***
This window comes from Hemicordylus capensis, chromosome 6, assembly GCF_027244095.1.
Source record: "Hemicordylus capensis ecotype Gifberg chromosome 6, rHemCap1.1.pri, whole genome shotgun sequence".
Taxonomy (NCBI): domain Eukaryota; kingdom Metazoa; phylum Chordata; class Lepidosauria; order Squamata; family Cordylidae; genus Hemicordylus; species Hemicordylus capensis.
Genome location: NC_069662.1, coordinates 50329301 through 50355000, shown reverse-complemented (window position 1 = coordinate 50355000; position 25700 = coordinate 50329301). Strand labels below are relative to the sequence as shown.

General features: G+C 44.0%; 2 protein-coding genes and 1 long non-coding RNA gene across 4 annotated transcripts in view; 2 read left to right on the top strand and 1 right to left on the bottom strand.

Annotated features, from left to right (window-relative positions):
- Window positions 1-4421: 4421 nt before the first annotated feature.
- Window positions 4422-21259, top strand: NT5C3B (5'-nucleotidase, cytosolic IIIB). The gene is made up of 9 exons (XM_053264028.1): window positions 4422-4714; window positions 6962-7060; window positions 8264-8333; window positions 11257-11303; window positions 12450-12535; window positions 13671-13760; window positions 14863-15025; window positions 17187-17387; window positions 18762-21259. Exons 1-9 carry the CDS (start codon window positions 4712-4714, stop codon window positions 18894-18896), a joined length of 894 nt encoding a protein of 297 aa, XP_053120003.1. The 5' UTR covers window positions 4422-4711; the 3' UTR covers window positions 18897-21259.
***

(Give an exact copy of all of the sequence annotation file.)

This window comes from Hemicordylus capensis, chromosome 6, assembly GCF_027244095.1.
Source record: "Hemicordylus capensis ecotype Gifberg chromosome 6, rHemCap1.1.pri, whole genome shotgun sequence".
Taxonomy (NCBI): domain Eukaryota; kingdom Metazoa; phylum Chordata; class Lepidosauria; order Squamata; family Cordylidae; genus Hemicordylus; species Hemicordylus capensis.
Genome location: NC_069662.1, coordinates 50329301 through 50355000, shown reverse-complemented (window position 1 = coordinate 50355000; position 25700 = coordinate 50329301). Strand labels below are relative to the sequence as shown.

General features: G+C 44.0%; 2 protein-coding genes and 1 long non-coding RNA gene across 4 annotated transcripts in view; 2 read left to right on the top strand and 1 right to left on the bottom strand.

Annotated features, from left to right (window-relative positions):
- Window positions 1-4421: 4421 nt before the first annotated feature.
- Window positions 4422-21259, top strand: NT5C3B (5'-nucleotidase, cytosolic IIIB). The gene is made up of 9 exons (XM_053264028.1): window positions 4422-4714; window positions 6962-7060; window positions 8264-8333; window positions 11257-11303; window positions 12450-12535; window positions 13671-13760; window positions 14863-15025; window positions 17187-17387; window positions 18762-21259. Exons 1-9 carry the CDS (start codon window positions 4712-4714, stop codon window positions 18894-18896), a joined length of 894 nt encoding a protein of 297 aa, XP_053120003.1. The 5' UTR covers window positions 4422-4711; the 3' UTR covers window positions 18897-21259.